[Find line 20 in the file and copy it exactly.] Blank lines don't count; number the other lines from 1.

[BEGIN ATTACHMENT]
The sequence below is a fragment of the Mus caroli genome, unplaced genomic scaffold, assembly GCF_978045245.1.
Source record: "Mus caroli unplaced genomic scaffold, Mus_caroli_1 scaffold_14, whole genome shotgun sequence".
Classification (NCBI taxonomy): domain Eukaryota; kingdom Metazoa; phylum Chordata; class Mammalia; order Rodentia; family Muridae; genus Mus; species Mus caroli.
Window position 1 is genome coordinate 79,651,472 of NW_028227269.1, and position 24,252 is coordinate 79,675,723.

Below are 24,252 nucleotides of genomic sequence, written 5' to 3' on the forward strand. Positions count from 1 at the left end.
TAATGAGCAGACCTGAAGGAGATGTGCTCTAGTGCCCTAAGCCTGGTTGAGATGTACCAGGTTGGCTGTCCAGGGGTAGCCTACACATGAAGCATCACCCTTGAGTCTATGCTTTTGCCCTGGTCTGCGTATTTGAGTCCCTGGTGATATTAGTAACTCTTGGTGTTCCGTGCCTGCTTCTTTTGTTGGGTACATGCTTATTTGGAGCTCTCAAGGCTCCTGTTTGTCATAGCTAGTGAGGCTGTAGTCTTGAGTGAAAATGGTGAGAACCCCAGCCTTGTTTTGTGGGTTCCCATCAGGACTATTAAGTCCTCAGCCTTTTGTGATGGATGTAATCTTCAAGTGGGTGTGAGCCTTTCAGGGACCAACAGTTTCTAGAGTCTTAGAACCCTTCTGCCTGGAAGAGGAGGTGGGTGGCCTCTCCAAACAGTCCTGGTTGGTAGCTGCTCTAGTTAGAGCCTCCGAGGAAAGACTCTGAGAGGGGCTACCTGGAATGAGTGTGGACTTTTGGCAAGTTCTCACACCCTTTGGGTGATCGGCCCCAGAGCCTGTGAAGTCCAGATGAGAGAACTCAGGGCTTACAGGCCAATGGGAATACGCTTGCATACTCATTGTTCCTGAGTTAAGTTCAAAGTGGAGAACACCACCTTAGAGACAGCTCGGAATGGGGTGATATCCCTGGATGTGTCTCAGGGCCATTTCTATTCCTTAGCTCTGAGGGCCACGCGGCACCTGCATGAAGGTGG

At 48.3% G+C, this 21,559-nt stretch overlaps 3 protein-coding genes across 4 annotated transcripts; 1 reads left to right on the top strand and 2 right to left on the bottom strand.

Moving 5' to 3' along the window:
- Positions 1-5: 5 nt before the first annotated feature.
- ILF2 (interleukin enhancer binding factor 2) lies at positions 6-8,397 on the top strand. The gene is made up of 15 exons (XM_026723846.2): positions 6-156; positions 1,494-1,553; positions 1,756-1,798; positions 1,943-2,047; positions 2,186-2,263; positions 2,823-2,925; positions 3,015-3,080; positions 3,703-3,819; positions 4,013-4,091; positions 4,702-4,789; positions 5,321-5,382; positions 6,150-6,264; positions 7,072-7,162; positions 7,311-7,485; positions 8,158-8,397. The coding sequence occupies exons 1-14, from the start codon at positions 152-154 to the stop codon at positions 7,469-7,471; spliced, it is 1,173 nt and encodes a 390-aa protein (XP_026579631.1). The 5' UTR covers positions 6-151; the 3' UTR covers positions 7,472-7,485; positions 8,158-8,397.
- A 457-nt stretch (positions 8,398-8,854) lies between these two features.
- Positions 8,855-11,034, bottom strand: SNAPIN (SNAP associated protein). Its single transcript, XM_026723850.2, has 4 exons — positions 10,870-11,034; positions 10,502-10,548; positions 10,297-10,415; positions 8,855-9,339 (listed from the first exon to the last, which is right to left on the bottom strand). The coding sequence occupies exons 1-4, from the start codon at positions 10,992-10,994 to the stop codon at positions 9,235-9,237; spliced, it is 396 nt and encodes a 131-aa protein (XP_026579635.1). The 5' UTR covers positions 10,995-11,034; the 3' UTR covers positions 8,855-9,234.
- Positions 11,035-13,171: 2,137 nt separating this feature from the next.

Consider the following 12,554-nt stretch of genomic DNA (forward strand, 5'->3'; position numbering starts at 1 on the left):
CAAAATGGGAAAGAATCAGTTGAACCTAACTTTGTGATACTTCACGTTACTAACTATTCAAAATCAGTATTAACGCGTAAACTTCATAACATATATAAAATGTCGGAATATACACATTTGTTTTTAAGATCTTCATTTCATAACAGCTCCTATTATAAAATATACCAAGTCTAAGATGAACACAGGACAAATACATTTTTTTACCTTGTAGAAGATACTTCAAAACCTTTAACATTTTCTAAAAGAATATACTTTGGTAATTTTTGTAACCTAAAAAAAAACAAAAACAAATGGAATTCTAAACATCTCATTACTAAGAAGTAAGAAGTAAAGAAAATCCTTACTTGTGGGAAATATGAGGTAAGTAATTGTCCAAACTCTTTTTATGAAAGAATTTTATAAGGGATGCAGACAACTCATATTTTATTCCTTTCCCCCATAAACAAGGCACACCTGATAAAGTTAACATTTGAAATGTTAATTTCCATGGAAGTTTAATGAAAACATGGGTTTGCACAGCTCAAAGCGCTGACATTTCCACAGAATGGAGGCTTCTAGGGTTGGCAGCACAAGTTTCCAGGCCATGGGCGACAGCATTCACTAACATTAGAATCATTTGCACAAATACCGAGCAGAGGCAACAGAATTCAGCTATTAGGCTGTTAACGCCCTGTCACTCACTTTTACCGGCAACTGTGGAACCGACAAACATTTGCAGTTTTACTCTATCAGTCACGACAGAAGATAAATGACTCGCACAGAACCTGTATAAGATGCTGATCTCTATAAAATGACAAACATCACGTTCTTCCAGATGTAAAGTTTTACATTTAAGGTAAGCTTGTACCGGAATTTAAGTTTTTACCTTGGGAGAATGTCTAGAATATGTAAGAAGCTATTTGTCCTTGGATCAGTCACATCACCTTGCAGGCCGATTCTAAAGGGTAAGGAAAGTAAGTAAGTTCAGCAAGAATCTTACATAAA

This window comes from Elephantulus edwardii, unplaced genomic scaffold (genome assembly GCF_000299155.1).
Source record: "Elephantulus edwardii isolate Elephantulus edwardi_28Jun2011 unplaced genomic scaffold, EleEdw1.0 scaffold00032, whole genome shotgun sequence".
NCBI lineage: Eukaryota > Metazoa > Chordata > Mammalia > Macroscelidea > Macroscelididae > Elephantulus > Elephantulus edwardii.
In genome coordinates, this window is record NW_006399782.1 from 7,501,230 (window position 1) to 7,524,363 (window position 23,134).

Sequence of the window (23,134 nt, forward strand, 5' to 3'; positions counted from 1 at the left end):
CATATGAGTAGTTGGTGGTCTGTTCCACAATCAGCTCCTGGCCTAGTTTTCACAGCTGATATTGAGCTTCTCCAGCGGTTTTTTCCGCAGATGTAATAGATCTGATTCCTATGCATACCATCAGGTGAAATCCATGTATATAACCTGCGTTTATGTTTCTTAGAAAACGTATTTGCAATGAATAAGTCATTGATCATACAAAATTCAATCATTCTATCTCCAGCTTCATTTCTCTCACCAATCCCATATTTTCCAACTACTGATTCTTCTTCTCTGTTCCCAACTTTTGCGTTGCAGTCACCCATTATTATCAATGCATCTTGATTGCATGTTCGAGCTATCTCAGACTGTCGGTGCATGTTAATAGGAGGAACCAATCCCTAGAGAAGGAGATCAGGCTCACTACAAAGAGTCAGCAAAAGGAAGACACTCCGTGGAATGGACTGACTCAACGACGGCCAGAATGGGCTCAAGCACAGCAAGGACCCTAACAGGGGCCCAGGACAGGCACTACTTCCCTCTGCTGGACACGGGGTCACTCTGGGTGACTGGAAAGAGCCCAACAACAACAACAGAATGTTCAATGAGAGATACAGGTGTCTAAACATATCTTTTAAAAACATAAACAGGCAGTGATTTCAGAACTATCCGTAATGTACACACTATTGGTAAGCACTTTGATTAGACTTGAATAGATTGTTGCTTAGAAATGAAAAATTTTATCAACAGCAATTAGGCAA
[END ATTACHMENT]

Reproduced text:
Sequence of the window (23,134 nt, forward strand, 5' to 3'; positions counted from 1 at the left end):